MIB v Lewis: A Legal Landmark

17th August 2020

Rebecca Squires, ATE Technical Supervisor, DAS UK Group looks at the landmark MIB v Lewis case. DAS UK provided Thompsons Solicitors, which acted for the claimant, with its ATE Personal Injury product to help fund the case…

Earlier this year the Supreme Court ruled against the MIB (Motor Insurers’ Bureau) in what is being considered a landmark legal action. The case in question - MIB v Lewis - is one we have been following closely.

It all started in 2013 when Mr Lewis was run down in a field by an uninsured vehicle. The injuries suffered as a result were severe and life changing and the driver (a local farmer) did not have the means to meet the claim for damages. As a result, the MIB were brought into the claim.

The MIB, however, disputed liability on the basis the event took place on private land, a fact which they claimed meant it wasn’t covered under the Uninsured Drivers Agreement 1999. Despite being unsuccessful at the High Court and in a failed appeal with the Court of Appeal, which unanimously upheld the previous decision citing EU Directives (3 & 10 of the Sixth European Union (EU) Motor Insurance Directive), the MIB continued to push on and sought permission to appeal to the Supreme Court.

They challenged the Court of Appeals decision based on:-

  • Article 3 – the requirement to impose compulsory insurance of vehicles, including on private land
    • They argued the member states have discretion on how the compulsory insurance system operates, allowing there to be a different regime for vehicles that are used on the road compared to other circumstances
  • Article 10 – the requirement of member states to have a boy set up to provide compensation to victims of uninsured vehicles
    • The claimed this had not been fully implemented in the UK as the MIB’s remit only provided compensation within the limits of the Road Traffic Act 1988, where an accident took place on a road or public place, not private land as in this case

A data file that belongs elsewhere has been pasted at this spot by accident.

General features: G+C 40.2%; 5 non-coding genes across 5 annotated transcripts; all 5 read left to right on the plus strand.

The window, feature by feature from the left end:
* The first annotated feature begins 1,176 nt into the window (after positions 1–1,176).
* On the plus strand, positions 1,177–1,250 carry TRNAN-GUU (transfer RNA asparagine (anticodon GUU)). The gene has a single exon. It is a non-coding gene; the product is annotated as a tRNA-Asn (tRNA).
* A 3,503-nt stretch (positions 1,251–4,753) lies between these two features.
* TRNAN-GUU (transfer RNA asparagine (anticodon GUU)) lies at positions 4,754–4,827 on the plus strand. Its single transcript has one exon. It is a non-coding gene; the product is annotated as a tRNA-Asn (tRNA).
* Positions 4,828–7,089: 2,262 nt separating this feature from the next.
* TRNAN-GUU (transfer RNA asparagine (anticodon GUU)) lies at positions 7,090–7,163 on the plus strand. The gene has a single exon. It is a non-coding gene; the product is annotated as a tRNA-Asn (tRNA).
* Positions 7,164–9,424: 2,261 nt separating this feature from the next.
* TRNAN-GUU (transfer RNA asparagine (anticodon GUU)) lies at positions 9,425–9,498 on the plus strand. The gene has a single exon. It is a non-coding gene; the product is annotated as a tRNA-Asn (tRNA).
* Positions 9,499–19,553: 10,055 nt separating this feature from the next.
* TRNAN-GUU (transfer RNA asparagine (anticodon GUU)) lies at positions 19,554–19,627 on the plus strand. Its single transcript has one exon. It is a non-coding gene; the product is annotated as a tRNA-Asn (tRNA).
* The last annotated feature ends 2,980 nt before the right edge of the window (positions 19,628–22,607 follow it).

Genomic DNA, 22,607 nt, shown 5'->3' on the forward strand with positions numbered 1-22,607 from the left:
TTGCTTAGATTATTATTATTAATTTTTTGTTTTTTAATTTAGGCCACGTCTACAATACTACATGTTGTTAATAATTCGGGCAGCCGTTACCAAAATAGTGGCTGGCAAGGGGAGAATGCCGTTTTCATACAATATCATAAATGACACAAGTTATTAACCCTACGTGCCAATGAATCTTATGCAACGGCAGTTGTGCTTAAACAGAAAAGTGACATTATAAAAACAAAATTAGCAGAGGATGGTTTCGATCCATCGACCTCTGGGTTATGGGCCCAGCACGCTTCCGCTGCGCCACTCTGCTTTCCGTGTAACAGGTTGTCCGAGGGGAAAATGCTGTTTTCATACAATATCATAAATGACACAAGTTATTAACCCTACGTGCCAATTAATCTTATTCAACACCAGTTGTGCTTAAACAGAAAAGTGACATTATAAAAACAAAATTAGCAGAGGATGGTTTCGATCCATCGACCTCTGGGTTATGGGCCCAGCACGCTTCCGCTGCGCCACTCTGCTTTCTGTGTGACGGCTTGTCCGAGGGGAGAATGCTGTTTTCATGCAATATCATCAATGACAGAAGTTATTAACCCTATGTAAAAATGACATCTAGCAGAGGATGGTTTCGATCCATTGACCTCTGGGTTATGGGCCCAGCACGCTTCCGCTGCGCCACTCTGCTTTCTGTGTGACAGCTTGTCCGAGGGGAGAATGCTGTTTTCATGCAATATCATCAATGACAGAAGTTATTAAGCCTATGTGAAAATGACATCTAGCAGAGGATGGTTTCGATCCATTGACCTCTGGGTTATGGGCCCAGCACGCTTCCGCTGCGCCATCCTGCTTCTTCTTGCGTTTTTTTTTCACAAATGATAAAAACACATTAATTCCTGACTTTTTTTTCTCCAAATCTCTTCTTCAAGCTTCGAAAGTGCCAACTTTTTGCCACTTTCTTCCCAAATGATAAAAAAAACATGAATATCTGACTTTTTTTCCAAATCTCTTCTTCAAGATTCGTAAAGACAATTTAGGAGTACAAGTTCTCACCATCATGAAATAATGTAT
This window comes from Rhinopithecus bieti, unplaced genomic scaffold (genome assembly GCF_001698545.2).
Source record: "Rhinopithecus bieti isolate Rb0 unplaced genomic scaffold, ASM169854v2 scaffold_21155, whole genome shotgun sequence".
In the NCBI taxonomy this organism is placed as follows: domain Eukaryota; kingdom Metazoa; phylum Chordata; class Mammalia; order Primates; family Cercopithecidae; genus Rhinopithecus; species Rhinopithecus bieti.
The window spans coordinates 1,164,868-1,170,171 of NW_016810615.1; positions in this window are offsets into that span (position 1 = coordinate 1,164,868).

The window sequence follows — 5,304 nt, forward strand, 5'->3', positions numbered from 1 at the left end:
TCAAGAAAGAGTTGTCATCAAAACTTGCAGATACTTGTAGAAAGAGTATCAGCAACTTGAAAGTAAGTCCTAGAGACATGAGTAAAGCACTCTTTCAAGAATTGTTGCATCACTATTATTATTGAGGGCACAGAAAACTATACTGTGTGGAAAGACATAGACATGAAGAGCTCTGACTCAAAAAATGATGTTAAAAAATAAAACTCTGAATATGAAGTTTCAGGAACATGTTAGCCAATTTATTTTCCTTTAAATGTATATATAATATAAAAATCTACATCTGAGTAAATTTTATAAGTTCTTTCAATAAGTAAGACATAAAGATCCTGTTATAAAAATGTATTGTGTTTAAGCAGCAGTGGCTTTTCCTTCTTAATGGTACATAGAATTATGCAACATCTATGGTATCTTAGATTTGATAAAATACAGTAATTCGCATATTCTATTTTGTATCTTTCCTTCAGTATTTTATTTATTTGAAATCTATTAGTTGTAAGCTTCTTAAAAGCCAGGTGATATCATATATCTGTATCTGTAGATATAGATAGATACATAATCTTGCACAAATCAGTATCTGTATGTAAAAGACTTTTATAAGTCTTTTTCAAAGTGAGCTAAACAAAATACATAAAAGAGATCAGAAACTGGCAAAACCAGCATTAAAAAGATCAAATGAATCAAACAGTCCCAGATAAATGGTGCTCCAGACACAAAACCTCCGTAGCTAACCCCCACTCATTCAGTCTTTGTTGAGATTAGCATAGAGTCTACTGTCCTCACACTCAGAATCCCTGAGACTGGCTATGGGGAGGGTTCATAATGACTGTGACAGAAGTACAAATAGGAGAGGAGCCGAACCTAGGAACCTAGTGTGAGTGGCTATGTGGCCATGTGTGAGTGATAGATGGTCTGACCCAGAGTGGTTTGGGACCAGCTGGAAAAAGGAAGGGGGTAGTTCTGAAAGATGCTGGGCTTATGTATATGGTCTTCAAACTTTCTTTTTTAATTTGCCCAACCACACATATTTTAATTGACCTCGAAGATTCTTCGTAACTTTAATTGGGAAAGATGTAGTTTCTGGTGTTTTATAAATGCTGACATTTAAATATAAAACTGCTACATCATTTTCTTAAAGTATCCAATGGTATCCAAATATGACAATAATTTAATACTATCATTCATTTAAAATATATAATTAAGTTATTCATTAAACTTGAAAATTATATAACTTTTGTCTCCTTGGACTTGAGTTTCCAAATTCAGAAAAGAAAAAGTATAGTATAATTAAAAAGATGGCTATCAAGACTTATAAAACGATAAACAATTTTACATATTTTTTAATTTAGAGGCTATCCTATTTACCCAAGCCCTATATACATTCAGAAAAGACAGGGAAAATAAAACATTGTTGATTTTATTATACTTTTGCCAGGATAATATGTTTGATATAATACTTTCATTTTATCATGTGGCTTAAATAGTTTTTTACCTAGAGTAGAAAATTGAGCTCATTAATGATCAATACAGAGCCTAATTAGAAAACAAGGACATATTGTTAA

The MIB was still unsuccessful in its fight and in February of this year its request for a referral to the Court of Justice of the European Union, which had previously made it clear that its directives were meant to protect all victims of motor accidents, not just those on public roads, was refused. This feels as if the correct decision was made and that the true purpose of the directive has been achieved, namely protecting individuals.

Immediate amendments must be made to the Road Traffic Act to align it with the current protections provided by the EU law

Rebecca Squires, DAS ATE Tech Supervisor

Of course, we can’t talk about cases involving the reliance on European Directives without mentioning Brexit. How does this impact future cases and will the directives still be able to support injured parties moving forward?

It would seem that this case has answered any doubts on how this type of incident should be dealt with in the future. However, it is really important, in these uncertain, post Brexit times, that people feel that the protections given to them under these directives are not going to be taken away from them. It would therefore appear that immediate amendments must be made to the Road Traffic Act to align it with the current protections provided by the EU law.

As is often the case when challenges are made at this level, this has taken a number of years to resolve. Most importantly, however, we are very pleased that this will now enable Mr Lewis to finally obtain the compensation he deserves.

DAS UK strives to do the right thing for its solicitor business partners and their clients. For further information on our products and services contact john.durbin@das.co.uk



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